Even assuming the Plaintiffs had pled particular facts (i.e., contemporaneous data), however, the Plaintiffs oversimplify the matters at issue here. For example, the process of determining when DPAC should be unlocked is a complicated one which requires that the company make certain economic assumptions about the fees it will earn in the future based on estimates of future bond and equity returns, mortality and disability assumptions and future inflation rates. None of these factors are static; for example, the stock market was moving up and down during the Class Period and its future was obviously unknowable. This case differs from instances in which particular and concrete information had a readily quantifiable impact on the issuer's "core operations," which was contrary to public statements. See Cosmas v. Hassett, 886 F.2d 8, 13 (2d Cir. 1989) (finding that defendants' admission that sales to the People's Republic of China constituted a significant new source of revenue for the company gave rise to a strong inference that the directors of the company knew of that country's import restrictions since they "eliminated a potentially significant source of income for the company"); In re Xerox Corp. Sec. Litig., 165 F. Supp.2d 208, 223 (D. Conn. 2001) (noting that the allegedly undisclosed operational problems "jeopardized the success of the company's most significant initiative at that time").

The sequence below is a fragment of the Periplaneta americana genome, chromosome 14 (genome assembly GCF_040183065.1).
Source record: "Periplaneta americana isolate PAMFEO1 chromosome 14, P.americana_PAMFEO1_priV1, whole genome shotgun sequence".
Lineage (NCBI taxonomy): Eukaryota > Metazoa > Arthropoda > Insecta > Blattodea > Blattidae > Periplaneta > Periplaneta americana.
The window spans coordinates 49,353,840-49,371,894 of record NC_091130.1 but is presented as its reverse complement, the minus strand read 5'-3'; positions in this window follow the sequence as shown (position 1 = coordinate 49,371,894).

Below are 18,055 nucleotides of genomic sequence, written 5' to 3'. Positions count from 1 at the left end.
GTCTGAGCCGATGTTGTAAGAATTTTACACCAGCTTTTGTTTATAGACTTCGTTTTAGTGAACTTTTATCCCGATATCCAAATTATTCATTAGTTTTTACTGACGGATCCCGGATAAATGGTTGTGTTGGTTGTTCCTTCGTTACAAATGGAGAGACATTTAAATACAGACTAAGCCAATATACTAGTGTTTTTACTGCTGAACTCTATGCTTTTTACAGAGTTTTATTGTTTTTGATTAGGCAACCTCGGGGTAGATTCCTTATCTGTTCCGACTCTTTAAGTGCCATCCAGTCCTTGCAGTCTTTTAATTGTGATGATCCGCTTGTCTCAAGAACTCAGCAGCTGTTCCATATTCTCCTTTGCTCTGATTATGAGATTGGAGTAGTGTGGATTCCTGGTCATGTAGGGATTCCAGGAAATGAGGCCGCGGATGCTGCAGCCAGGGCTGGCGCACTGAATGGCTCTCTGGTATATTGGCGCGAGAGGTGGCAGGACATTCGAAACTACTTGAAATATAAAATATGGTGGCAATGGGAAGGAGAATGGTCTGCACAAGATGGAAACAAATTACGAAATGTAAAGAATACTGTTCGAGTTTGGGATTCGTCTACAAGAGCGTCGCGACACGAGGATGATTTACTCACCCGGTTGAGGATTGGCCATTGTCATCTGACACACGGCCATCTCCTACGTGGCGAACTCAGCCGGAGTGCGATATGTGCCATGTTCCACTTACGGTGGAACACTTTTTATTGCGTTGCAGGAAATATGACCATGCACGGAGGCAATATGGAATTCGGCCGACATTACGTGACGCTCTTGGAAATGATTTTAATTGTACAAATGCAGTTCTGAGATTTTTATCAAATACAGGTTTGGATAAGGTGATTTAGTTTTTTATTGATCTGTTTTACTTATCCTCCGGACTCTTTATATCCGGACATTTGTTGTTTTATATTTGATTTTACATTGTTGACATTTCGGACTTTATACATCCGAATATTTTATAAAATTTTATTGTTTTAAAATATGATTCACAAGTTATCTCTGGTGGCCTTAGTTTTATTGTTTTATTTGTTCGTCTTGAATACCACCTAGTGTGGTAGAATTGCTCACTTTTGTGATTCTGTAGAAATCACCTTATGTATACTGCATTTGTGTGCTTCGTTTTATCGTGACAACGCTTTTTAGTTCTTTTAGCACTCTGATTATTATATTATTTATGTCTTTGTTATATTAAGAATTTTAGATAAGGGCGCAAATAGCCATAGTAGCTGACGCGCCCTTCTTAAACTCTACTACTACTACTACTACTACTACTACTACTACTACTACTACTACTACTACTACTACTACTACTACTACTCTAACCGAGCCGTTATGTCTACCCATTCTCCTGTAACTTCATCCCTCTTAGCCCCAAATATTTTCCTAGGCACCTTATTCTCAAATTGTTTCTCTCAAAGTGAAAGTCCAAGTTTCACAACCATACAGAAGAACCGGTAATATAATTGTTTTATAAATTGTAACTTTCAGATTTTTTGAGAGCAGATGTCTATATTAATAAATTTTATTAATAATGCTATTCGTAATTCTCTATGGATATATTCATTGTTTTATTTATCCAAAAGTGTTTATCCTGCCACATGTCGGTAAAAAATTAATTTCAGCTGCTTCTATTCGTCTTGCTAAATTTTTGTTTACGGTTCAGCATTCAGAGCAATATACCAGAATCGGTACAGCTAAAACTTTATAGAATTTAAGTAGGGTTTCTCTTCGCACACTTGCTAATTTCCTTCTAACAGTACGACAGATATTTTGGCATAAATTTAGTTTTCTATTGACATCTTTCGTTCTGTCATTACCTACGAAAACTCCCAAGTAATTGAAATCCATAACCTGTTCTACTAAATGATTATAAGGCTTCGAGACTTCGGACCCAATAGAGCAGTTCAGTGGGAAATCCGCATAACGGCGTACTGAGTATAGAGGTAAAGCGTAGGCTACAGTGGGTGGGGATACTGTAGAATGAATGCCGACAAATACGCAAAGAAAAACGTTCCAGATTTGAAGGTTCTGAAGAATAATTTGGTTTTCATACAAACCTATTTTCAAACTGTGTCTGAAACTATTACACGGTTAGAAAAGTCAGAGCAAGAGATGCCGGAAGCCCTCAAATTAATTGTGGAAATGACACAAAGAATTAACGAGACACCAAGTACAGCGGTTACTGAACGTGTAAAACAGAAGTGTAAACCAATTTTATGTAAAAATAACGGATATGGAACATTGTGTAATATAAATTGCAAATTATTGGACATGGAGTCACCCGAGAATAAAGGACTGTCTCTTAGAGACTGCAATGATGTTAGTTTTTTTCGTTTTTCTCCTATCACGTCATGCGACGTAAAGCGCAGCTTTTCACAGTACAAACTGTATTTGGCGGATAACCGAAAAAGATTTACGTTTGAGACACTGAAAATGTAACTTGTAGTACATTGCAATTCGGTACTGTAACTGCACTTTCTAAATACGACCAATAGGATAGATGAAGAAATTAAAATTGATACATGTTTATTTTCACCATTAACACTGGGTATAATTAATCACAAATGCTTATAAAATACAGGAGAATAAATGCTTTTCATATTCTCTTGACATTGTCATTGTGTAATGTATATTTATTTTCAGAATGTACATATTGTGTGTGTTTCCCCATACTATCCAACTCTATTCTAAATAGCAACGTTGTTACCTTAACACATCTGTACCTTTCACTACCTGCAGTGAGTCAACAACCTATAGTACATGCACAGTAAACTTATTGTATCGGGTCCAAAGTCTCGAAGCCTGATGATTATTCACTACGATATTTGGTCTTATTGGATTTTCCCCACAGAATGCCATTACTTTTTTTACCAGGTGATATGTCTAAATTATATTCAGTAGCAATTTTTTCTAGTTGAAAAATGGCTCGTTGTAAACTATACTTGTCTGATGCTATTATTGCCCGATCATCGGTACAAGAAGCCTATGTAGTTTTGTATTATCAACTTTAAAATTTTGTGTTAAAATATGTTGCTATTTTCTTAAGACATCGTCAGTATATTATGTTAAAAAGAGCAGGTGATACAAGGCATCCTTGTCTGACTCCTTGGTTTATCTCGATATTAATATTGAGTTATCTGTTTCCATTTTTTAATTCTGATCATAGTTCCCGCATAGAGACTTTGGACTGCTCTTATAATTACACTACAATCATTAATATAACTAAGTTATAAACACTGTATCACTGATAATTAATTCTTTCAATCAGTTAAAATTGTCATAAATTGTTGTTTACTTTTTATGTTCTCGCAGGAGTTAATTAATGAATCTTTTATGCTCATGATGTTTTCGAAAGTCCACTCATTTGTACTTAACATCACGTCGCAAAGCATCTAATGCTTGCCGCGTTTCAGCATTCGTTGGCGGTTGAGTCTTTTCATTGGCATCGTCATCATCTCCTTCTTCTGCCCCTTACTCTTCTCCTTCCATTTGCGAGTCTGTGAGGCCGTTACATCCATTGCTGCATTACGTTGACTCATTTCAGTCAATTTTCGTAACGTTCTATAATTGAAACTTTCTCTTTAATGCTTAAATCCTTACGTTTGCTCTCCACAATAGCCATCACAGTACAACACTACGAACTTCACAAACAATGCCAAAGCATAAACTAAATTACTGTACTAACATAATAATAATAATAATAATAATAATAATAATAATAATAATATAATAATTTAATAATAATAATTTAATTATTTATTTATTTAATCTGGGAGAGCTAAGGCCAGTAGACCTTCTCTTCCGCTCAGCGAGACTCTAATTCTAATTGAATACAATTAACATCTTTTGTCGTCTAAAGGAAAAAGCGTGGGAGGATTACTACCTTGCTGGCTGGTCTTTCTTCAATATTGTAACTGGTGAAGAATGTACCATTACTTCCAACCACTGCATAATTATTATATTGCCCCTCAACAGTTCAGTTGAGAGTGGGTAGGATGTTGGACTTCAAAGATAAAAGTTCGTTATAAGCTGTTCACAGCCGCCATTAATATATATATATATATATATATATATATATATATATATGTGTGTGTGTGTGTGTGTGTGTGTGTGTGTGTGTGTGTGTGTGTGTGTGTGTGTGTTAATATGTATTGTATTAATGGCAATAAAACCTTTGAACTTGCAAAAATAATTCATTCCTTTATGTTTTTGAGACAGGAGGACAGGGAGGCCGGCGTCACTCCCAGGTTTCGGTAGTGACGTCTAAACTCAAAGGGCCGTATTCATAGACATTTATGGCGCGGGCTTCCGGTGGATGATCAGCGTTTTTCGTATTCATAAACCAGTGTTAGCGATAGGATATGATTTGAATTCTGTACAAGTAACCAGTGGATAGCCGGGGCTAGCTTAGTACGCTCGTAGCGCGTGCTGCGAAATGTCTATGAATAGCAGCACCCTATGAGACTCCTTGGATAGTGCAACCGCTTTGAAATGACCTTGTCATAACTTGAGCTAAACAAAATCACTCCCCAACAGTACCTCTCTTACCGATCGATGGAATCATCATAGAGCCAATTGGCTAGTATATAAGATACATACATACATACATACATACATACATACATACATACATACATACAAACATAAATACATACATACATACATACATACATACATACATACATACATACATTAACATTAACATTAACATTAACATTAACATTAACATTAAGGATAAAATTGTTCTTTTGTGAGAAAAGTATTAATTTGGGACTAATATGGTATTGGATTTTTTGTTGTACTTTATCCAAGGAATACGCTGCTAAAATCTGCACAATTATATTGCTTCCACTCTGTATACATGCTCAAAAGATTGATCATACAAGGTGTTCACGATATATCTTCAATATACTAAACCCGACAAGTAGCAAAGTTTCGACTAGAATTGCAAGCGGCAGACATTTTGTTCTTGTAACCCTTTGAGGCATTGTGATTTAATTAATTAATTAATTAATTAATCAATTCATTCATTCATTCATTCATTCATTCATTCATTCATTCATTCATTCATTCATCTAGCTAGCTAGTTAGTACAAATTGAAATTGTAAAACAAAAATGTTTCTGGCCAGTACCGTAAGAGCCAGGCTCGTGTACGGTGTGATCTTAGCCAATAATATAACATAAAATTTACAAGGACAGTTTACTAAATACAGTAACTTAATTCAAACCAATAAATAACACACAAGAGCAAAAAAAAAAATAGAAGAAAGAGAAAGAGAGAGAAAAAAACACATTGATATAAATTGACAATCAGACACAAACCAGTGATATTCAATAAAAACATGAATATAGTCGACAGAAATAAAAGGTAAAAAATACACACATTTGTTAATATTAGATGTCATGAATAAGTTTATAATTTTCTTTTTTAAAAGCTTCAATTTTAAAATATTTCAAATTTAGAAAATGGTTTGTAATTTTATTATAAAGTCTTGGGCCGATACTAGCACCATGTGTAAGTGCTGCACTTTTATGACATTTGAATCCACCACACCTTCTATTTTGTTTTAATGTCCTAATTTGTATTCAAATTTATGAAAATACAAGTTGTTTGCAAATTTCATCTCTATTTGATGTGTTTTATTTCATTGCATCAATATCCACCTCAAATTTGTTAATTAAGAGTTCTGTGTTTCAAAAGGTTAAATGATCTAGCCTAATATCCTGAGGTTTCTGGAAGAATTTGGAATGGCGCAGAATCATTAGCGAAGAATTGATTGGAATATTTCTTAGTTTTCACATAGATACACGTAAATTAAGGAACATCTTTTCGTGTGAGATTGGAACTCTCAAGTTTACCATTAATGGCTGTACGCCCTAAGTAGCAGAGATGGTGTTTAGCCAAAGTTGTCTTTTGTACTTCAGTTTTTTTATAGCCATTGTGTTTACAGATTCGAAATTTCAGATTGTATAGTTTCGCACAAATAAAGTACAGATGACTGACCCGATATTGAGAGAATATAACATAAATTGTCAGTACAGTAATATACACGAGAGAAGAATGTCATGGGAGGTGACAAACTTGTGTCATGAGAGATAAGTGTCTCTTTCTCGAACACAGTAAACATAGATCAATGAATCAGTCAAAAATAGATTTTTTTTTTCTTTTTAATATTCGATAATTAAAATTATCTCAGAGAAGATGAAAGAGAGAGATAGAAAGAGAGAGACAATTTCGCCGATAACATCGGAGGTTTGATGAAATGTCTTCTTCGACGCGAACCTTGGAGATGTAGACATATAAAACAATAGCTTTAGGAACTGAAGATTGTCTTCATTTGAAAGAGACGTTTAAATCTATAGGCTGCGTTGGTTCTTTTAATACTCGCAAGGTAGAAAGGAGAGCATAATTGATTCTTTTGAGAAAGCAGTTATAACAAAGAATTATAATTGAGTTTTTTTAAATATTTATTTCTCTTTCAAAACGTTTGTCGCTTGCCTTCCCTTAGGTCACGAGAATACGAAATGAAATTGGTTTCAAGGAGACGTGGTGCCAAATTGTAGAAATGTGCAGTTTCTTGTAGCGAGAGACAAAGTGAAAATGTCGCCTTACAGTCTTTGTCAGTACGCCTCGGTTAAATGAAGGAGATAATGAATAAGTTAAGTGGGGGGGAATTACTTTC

The Plaintiffs allege that the assumptions and forecasts inherent in this ongoing process resulted from conscious misbehavior, rather than merely "overly optimistic projections, which are also insufficient for section 10(b) liability." Funke v. Life Financial Corp., 237 F. Supp.2d 458, 470 (S.D.N.Y. 2002) (citing Stevelman v. Alias Research Inc., 174 F.3d 79, 84-85 (2d Cir. 1999)). In the two post-PSLRA cases cited by Plaintiffs for this proposition, the court specifically found that the plaintiffs had pled particular facts demonstrating that the defendants had actually received non-public information which contradicted their public statements. See Novak, 216 F.3d at 311 (plaintiffs alleged that the defendants discussed the need to mark down inventory and approved inventory management practices that violated the company's markdown policy); Xerox, 165 F. Supp.2d at 222 (finding recklessness adequately pled based on allegations that "members of the company's sales force personally communicated to the individual defendants" information that contradicted their public representations); see also id. (also finding that the plaintiffs had "sufficiently pled scienter under the `motive and opportunity' approach" based on allegations that the individual defendants had engaged in unusual insider sales).